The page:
IsSingletonOne : IsSingleton One = let c : One = MkOne in (c, (\(x:One) -> ?)) 

This gives:

Hole at (15,25) in singleton: x : One ------------------------ PathP (<!0> One) MkOne x 

Ok, now in order to implement that last ? we need to case-split. Case-splitting is best done at top-level in cubicaltt, so let's add a helper function and split there:

isSingletonOneInnerEq : (x:One) -> Path One MkOne x = split MkOne -> refl One MkOne IsSingletonOne : IsSingleton One = let c : One = MkOne in (c, (\(x:One) -> isSingletonOneInnerEq x)) 

Allright! We've implemented a value of $IsSingleton One$, in other words, we've proven that $One$ is a singleton type. Full code can be seen at singleton.ctt.

## Fiber

To understand a fiber and later equivalence best, I came up with a function where domain is split in two, and both halves are projected to full codomain range. Here's how it looks like:

So, a Fiber would be a type, which, after some specific will be chosen, will look like this:

and to implement it, you'd need to provide a tuple of whatever $x$ you like such that $f(x)$ will be equal to $y_0$. In other words, both $x_0$ and $x_1$ would be ok as a first tuple's element:

Fiber (X Y : U) (f : X -> Y) (y : Y) : U = (x : X) * Path Y (f x) y 

fiber.ctt. Implementation of specific fibers in cubicaltt is left to reader as an exercise :) These are two fibers, both legit! But what is equivalence, now?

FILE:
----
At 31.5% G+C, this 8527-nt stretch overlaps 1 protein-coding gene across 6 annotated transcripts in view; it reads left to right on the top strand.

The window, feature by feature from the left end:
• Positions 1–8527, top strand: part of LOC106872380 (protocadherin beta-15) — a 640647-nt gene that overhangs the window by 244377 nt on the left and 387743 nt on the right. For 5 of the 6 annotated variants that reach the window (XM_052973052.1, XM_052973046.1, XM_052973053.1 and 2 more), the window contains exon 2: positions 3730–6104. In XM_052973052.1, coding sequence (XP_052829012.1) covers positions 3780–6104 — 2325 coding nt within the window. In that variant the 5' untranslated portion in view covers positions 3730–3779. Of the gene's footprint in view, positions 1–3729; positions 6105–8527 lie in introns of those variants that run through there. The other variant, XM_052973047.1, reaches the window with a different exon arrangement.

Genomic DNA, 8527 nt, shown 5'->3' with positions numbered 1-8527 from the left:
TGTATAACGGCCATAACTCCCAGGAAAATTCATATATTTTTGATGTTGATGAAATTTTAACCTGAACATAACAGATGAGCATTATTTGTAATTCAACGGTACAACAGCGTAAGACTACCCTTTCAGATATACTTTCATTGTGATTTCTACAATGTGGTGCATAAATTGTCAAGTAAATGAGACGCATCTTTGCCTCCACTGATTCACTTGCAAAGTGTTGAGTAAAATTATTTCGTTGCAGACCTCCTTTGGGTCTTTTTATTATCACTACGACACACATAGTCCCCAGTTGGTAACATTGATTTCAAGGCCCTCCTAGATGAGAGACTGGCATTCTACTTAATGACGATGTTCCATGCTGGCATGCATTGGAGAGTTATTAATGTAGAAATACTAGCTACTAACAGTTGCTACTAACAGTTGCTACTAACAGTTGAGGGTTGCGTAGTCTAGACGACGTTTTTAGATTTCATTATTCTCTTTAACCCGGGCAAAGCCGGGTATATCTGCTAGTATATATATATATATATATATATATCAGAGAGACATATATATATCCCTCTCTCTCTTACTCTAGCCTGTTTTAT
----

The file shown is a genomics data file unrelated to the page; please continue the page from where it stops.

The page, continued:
## Equivalence

Definition. The function f is called an equivalence if its fibers are all singletons:

First, let's think for a moment, what does it mean that a fiber is a singleton or not? Recall the formulas:

But now, instead of imagining $X$ to be some specific type, we need to imagine it to be a Fiber!

In other words, to prove that a fiber is singleton, I will give you a pair of some specific fiber, and a proof that for all fibers you give me in that point y, it will be equal to it. Let's define the function we've seen on the drawing earlier like this:

halfsplit : (X Y : U) -> (X -> Y) 

You can imagine actual implementation by making real types for $X$ and $Y$ with some fixed set of points, but let's skip this for brevity. Fiber for this function in some specific $y$ (think $y_0$) would look like this:

halfsplitFiber : (X Y : U) (y : Y) -> Fiber X Y (halfsplit X Y) y 

So, what would it look like, to prove that this fiber is a singleton?

halfsplitFiberIsSingleton : (X Y : U) (y : Y) -> IsSingleton (Fiber X Y (halfsplit X Y) y) 

Put $IsSingleton$ definition in:

halfsplitFiberIsSingleton : (X Y : U) (y : Y) -> (c : Fiber X Y (halfsplit X Y) y) * ((x : Fiber X Y (halfsplit X Y) y) -> Path (Fiber X Y (halfsplit X Y) y) c x) 

-- In order to prove that our halpsplit function's fiber is a singleton: halfsplitFiberIsSingleton : (X Y : U) (y : Y) -> (c : Fiber X Y (halfsplit X Y) y) -- ^ -- \--- we need to provide some specific fiber in y0 * ((x : Fiber X Y (halfsplit X Y) y) -- ^ -- \--- and a function, which, given any other fiber to y0 -> Path (Fiber X Y (halfsplit X Y) y) c x) -- ^ -- \--- will prove that this given fiber is idential -- to the one in tuple's fst element 
Now, think about the two fibers in question ($x_0 \rightarrow y_0$ and $x_1 \rightarrow y_0$), and you will understand, why this function will not have the Equivalence property: the function f is called an equivalence if its fibers are all singletons.